at 411 North 7th Street was a Downtown treasure. How the hell do we continue to allow this kind of thing to happen? Shamefully, this was destroyed in 1996. Mercantile Bank got the demo permit...and the fools in charge of the city let it happen.
Instead of a big city work of art we have a dead zone "plaza" in the heart of downtown:
The Congress at 4023 Olive Street was in the Central West End.
The Grenada at 4519 Gravois was in the Bevo Mill Neighborhood at Taft and Gravois from 1927 - 1992. The 70s - 90s were brutal for demo's in St. Louis.
Then (image via Cinema Treasures)
Then (image via Cinema Treasures)
Here's the current site use:
Now (image via Google Street View)
The Grand Theater at 514 Market was built in 1852 and destroyed in the 1960s for the latest round of bad ideas (read recent NFL football stadium proposal just north of Downtown) associated with Busch Stadium II which stripped most of Downtown of it's history and brought us a ton of parking lots and surface lots...all activity killers. Busch II lasted for a mere 40 years but its wake of destruction was intense and we're left with...parking lots.
The Loew's State Theatre was at 715 Washington Boulevard. It was demo'd in 1983...
You get the idea, we've lost a lot over the years. St. Louis was built to be amazing and special and boomed when America did...sadly its bust years were devastating as ~0.5M people vacated for the exploding suburbs in a mere 50 years. This vacuum hit the oldest parts of the city hardest.
I've shown the most grand losses, but there are many, many others worth noting.
Following are those others that we have lost entirely or are still there, waiting for someone with the means to save them. All photos were sourced from the Cinema Treasures website.
The Roxy at Lansdowne and Wherry in the Southampton Neighborhood, the building was there from about 1910 through 1975:
The Macklind Theater on Arsenal, just west of Macklind in the Hill neighborhood was operational from about 1910-1951:
Then (image via Cinema Treasures)
Now (image via Google Street View)
The Melba was at 3608 South Grand near Gravois. Here's the entry from Cinema Treasures:
The Melba Theatre was opened on November 29, 1917. After adding a long succession of neighborhood houses, Fred Wehrenberg acquired the Melba Theatre. The 1,190-seat house on Grand Avenue had an airdome next to it. During warm evenings, shows would be stopped in the auditorium, and film reels carried to the airdome. The movie would then continue in the cooler outdoors.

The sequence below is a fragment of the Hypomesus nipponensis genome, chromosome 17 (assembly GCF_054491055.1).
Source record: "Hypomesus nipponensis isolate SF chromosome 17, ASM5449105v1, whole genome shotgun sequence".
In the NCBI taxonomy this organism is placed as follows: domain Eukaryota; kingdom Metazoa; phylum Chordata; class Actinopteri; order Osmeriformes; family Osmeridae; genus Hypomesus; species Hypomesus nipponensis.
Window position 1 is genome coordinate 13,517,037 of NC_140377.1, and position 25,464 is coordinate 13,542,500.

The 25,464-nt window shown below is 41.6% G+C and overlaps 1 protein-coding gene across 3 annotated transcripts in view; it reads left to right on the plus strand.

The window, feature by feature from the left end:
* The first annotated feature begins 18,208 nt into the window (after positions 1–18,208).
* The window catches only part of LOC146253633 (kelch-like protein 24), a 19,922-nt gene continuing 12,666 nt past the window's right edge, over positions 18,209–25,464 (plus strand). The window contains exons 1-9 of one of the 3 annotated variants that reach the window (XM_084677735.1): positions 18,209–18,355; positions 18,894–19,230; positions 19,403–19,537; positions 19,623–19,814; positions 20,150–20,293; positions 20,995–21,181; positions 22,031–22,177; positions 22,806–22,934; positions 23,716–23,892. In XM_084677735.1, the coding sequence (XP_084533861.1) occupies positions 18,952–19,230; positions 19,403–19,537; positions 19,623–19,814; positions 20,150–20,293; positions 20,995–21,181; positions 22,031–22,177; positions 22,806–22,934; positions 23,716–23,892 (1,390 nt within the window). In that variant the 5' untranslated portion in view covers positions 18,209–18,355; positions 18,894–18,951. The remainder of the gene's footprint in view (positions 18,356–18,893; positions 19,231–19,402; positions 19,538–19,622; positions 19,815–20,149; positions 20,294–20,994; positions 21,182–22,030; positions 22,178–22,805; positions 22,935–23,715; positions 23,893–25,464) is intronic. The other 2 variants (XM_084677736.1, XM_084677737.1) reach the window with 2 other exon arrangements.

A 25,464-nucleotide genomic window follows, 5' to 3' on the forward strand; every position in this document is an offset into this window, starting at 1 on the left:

When built, the Melba Theatre had a park in front of it. Later, an office building with stores was constructed on the site of the park. It formed an arcade which led to the lobby of the theater.
When the theater was torn down, the office building remained. The marquee from the Melba Theatre was moved to the Melba Theatre in DeSoto, Missouri, another theater acquired by the Wehrenberg chain.
This beautiful building is still on Grand, here's a more current view:
The Ritz theater was at 3608 South Grand near Juniata and operated from 1910-1986:
The site is now a pocket park with ideas of commemorating the Ritz. Here's a story and excerpt from NextSTL:
"A proposal by artist Walter Gunn has been chosen by popular vote to seek funding. His proposal, titled Ritziata, received more than 42% of votes cast for proposed art installations on the site. You can read the full proposal text below. Now that a selection has been made, an Indiegogo campaign has launched. The funding goal is $133K."
The Shenandoah at 2300 South Grand and Shenandoah operated from 1912-1977:
The Columbia was at 5257 Southwest on the Hill and it is rumored that Joe Garagiola worked there:
photo source: Landmarks Association of St. Louis
The Princess was at 2841 Pestalozzi and is still there although bastardized with a fairly heavy hand:
theater as a church
current scene in Fox Park Neighborhood
The Apache was at 411 N. 7th Street:
The Apollo Art was at 323-329 DeBaliviere and was raided several times by the police because they were showing foreign and independent films:
The Arco was at 4207-11 Manchester in Forest Park Southeast, now called the Grove:
The Armo Skydome was at 3192 Morgan Ford, now a 7-11.
The Aubert was at 4949 MLK: